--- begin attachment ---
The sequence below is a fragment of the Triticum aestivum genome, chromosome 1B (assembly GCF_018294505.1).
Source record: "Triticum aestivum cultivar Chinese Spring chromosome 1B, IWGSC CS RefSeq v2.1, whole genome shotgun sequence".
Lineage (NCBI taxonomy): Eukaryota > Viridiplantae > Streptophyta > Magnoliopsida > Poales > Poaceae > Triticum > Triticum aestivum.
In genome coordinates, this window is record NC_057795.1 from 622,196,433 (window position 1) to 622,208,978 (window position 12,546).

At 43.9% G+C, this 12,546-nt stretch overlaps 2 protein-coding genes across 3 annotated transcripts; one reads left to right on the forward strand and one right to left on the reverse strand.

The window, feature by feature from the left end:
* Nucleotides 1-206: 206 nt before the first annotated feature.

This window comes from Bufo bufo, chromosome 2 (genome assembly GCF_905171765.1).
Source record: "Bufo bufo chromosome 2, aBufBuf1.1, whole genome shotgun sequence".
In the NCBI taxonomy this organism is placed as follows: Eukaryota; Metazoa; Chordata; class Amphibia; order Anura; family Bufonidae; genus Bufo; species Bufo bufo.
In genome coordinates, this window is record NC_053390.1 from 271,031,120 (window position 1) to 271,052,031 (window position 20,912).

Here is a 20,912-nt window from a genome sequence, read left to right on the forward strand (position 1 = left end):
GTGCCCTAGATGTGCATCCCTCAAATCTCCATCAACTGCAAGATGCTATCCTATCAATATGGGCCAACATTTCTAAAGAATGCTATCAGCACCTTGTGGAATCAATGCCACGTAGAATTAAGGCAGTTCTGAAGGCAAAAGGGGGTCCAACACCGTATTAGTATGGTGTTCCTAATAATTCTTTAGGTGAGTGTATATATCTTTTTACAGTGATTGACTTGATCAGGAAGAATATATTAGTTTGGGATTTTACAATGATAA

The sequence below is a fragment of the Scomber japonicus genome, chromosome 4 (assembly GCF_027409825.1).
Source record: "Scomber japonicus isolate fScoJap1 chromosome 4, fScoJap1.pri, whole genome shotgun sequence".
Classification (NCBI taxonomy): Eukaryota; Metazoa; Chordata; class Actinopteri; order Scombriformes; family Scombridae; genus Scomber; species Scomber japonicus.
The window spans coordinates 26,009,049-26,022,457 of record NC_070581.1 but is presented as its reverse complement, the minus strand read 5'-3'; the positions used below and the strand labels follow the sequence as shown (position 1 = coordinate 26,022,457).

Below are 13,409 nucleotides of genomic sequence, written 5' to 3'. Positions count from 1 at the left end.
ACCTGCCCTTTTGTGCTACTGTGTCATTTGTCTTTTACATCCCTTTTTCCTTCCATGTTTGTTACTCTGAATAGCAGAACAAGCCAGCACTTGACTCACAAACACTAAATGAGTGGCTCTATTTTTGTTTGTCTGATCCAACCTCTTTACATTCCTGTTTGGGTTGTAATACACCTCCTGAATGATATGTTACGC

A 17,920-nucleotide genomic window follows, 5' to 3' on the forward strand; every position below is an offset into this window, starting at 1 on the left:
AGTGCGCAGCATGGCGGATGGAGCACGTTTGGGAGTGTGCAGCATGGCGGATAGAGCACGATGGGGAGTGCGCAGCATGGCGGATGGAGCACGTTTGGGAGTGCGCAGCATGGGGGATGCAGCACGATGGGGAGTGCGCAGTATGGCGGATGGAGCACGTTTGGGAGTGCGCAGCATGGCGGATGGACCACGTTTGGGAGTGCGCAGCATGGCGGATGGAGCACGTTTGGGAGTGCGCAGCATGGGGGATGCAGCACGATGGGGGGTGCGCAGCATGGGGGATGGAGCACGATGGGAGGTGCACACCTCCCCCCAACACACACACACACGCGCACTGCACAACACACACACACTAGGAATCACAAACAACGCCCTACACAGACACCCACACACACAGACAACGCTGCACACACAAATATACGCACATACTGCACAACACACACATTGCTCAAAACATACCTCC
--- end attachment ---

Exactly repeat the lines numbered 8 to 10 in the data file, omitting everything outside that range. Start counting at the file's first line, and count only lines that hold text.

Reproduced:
This window comes from Bufo bufo, chromosome 2 (genome assembly GCF_905171765.1).
Source record: "Bufo bufo chromosome 2, aBufBuf1.1, whole genome shotgun sequence".
In the NCBI taxonomy this organism is placed as follows: Eukaryota; Metazoa; Chordata; class Amphibia; order Anura; family Bufonidae; genus Bufo; species Bufo bufo.